As long as the blogs talk about the Commercial Real Estate defaults, I'm Bearish for the rest of 2010.
 The bearish case for commercial real estate is well-established. Something like $400 billion in commercial real estate loans need to be refinanced in the next 2 years. Occupancy rates are down and defaults are up.
 But financial crises tend to sneak up on investors. And the problems with commercial real estate have been telegraphed loud and clear for the last 18 months at least.
 The thing is, hedge funds and other “smart money” investors love to buy when there's blood in the street. And right now, the demand for commercial real estate assets is so strong that prices are actually rising.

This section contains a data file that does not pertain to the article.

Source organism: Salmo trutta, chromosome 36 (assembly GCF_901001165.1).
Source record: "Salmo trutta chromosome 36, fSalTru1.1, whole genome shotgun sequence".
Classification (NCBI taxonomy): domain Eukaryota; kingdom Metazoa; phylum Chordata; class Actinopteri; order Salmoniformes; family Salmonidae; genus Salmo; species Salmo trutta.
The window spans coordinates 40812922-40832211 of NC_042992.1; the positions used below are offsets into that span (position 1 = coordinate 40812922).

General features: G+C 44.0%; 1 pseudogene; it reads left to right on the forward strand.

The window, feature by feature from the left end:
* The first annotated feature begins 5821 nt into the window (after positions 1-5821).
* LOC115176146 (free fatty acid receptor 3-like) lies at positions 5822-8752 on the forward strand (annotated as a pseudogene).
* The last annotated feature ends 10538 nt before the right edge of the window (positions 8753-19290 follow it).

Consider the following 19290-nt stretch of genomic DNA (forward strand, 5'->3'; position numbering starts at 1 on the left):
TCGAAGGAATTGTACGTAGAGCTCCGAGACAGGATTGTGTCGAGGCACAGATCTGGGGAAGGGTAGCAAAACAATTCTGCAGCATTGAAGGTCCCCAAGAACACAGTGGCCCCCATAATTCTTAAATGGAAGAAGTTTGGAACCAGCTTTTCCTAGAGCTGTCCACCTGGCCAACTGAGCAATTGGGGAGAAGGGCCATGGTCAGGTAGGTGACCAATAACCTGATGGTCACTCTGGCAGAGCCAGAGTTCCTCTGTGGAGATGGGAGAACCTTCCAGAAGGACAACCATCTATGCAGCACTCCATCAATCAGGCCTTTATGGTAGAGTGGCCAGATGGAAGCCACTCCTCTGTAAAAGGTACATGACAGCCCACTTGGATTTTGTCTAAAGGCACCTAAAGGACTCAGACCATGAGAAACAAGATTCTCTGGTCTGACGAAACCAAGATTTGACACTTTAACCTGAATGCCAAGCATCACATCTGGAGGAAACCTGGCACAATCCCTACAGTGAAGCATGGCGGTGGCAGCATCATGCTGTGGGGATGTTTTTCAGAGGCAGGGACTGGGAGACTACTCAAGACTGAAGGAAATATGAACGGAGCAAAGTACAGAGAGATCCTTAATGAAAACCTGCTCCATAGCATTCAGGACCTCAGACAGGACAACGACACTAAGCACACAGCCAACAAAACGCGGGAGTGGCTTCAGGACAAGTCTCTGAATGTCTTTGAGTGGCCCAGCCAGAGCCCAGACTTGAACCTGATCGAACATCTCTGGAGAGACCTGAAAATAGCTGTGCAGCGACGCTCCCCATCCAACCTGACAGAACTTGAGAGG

Consider the recent sale of the Shops at Georgetown Park. The developers are suing each other over who actually owns the property. The current operator has defaulted on its mortgage. And the original lender is bankrupt. Still, the mortgage for the property sold for $0.90 on the dollar.
 Clearly, in the words of one insider, “[t]here are no toxic assets…” in commercial real estate.
 Hedge funds and even sovereign wealth funds like China's CIC are buying U.S. commercial real estate. And that means you could make 25% to 110% in the short-term on select commercial real estate stocks.
 For a Special Opportunity Report detailing exactly which commercial real estate stocks to buy now for 25%-110% gains click HERE.
 *****Russell G sees several reasons to be bearish: